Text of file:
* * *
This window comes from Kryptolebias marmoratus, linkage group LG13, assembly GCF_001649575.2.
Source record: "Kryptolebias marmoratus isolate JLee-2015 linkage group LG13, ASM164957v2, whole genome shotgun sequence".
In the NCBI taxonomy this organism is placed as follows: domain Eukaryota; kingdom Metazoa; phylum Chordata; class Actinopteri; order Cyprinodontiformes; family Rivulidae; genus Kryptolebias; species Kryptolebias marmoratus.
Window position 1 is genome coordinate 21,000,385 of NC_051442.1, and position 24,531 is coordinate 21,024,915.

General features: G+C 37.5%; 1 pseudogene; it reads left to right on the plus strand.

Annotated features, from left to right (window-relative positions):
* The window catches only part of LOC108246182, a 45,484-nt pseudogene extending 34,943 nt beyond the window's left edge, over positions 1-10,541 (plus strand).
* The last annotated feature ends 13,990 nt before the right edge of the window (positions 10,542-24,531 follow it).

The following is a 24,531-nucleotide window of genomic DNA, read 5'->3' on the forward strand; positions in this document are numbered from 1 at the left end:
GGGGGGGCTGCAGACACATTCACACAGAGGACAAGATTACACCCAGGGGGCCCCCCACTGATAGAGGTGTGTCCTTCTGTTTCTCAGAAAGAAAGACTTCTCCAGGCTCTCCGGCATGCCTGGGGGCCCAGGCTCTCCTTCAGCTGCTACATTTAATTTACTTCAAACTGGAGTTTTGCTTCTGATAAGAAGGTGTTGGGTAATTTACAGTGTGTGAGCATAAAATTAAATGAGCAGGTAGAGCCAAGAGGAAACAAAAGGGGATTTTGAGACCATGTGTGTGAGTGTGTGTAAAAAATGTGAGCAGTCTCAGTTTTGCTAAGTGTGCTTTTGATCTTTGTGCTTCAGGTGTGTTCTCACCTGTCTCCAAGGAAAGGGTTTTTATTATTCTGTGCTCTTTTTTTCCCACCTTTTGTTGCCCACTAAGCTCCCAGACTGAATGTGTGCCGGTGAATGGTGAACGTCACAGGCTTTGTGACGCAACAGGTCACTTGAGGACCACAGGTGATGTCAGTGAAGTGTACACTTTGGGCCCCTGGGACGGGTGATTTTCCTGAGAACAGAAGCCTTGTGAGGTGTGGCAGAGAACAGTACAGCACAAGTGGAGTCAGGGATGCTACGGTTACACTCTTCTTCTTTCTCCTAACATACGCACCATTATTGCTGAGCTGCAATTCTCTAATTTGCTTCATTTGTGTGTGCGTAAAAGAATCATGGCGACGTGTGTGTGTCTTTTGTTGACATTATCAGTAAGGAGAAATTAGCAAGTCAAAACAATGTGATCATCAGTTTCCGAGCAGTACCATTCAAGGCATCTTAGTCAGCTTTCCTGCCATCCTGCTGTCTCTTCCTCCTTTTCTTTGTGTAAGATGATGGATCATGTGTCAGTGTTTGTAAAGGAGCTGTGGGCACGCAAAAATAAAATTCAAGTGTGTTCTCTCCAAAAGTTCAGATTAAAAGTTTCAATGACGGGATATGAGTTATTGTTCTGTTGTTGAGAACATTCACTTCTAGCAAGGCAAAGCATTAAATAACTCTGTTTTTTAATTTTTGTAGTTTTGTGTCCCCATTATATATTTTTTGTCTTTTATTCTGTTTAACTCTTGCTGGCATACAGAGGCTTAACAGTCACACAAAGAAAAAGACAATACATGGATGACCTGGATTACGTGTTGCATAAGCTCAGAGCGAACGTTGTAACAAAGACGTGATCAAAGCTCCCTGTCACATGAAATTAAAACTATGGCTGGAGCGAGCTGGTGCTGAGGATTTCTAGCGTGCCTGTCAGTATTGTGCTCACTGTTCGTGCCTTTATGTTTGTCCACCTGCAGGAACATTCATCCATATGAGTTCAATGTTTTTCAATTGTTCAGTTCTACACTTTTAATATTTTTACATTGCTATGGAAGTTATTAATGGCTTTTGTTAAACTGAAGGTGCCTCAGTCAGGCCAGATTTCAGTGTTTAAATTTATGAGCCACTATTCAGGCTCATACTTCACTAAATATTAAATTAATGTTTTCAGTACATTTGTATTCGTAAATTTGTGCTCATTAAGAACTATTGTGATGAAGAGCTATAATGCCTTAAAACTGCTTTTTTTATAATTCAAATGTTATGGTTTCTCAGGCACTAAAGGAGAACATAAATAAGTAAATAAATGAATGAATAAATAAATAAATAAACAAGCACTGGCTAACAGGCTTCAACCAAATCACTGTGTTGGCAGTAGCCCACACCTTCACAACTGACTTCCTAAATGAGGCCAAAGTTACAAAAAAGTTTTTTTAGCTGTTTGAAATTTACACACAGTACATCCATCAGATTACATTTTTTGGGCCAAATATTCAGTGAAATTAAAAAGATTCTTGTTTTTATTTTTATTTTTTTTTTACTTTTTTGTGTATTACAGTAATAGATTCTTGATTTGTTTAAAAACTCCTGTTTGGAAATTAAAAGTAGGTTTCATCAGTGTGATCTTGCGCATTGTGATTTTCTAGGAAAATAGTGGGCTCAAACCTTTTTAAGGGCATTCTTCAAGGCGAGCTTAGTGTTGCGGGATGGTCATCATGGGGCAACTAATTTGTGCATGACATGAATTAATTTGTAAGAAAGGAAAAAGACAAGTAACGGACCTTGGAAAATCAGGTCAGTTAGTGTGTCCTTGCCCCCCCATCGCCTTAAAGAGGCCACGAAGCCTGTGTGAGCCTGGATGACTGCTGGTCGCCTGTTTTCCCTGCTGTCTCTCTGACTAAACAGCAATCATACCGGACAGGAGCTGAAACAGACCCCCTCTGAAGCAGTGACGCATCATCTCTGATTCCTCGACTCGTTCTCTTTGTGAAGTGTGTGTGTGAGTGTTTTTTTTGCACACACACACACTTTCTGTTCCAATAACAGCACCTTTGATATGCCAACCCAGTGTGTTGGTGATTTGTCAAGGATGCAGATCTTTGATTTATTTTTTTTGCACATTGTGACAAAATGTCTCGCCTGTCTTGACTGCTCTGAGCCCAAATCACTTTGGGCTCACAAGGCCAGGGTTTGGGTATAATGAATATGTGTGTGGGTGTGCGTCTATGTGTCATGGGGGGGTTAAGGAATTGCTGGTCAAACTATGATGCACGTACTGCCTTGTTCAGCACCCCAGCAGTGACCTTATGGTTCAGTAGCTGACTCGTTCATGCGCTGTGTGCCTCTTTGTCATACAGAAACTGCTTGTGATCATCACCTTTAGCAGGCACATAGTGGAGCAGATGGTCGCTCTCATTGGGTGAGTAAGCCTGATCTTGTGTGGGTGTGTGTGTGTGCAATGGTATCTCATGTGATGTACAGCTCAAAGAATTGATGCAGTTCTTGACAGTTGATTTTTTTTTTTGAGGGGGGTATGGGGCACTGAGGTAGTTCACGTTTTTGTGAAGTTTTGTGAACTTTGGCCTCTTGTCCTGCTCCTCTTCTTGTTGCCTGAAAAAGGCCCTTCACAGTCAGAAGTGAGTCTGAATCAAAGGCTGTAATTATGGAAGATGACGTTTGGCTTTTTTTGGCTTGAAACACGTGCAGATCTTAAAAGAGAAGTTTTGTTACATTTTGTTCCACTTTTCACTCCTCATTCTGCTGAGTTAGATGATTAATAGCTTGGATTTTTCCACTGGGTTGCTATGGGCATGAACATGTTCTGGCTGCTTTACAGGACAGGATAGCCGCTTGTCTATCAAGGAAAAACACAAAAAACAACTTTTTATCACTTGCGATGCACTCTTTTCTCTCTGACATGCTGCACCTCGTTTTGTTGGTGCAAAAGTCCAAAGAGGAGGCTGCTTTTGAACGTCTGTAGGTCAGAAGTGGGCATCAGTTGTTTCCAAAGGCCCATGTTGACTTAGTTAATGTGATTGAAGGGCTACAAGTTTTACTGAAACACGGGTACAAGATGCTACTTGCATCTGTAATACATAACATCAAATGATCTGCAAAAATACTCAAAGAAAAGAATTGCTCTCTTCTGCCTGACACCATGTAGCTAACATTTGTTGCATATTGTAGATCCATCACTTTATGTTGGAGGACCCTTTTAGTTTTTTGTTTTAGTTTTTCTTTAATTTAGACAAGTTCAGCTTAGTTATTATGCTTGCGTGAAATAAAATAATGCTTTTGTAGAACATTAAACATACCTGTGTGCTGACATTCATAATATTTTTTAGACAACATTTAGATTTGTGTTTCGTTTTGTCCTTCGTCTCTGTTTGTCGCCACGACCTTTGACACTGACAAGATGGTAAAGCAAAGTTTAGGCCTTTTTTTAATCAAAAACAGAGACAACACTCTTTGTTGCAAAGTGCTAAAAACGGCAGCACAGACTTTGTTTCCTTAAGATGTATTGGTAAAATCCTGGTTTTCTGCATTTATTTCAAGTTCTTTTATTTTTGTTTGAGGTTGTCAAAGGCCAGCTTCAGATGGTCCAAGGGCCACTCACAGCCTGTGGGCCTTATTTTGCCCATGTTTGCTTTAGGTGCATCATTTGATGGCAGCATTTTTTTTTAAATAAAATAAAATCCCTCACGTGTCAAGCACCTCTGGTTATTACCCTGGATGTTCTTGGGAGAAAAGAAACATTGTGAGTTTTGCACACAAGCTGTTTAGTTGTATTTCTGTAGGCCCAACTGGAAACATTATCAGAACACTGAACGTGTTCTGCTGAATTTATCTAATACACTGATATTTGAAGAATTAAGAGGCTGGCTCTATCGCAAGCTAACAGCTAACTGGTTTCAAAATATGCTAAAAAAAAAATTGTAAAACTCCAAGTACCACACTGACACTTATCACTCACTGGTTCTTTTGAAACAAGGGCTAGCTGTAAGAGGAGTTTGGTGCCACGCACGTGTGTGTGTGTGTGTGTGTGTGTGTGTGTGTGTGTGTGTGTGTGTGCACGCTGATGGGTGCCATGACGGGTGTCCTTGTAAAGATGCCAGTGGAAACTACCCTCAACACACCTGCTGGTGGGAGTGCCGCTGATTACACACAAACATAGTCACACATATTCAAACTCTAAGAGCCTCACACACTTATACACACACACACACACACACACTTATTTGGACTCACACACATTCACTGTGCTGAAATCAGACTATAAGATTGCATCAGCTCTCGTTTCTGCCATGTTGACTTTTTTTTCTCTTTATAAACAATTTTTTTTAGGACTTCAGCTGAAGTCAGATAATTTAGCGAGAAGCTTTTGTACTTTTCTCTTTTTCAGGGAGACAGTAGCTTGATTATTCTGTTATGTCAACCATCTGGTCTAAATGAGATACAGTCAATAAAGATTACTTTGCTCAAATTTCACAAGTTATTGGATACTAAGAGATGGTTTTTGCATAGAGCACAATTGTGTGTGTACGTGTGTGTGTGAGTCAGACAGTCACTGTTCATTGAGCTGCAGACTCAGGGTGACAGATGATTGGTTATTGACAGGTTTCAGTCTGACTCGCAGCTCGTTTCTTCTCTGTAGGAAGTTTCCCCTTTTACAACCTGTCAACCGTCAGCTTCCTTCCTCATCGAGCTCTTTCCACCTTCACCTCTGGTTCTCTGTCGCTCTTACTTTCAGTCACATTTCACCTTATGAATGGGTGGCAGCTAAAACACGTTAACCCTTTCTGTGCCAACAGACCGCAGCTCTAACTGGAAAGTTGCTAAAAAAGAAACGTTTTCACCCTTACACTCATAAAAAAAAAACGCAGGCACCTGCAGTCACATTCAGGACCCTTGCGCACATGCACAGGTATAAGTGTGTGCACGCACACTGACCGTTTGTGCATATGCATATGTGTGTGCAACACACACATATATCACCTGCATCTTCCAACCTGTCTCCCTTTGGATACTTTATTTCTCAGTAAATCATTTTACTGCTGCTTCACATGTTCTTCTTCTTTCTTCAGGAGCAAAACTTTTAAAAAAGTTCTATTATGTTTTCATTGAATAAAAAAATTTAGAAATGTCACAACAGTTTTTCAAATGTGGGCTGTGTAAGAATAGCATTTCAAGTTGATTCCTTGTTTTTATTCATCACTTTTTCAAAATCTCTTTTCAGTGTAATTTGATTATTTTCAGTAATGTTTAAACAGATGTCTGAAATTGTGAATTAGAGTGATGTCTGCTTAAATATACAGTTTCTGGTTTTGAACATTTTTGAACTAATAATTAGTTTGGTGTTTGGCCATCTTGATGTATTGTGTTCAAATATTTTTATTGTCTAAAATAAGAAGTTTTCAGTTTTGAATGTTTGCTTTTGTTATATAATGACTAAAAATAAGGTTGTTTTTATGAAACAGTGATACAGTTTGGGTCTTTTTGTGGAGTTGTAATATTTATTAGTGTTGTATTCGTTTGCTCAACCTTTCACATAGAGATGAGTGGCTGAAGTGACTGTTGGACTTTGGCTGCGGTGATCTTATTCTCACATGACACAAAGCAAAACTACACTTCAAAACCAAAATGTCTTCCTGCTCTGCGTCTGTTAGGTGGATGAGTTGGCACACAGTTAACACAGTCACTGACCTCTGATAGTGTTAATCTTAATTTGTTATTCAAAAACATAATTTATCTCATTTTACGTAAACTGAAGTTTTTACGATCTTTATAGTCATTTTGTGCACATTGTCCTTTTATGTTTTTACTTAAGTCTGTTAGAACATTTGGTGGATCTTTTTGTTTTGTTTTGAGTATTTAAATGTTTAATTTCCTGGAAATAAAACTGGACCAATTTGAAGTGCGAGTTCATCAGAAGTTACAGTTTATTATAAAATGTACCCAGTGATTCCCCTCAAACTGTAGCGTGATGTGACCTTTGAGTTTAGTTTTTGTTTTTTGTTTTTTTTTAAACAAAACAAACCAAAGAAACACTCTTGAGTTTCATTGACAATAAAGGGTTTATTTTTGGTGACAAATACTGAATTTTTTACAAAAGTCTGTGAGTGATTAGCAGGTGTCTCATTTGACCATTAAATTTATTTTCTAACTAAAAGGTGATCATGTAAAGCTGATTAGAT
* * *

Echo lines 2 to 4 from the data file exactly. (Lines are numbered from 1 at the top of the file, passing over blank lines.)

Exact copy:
Source record: "Kryptolebias marmoratus isolate JLee-2015 linkage group LG13, ASM164957v2, whole genome shotgun sequence".
In the NCBI taxonomy this organism is placed as follows: domain Eukaryota; kingdom Metazoa; phylum Chordata; class Actinopteri; order Cyprinodontiformes; family Rivulidae; genus Kryptolebias; species Kryptolebias marmoratus.
Window position 1 is genome coordinate 21,000,385 of NC_051442.1, and position 24,531 is coordinate 21,024,915.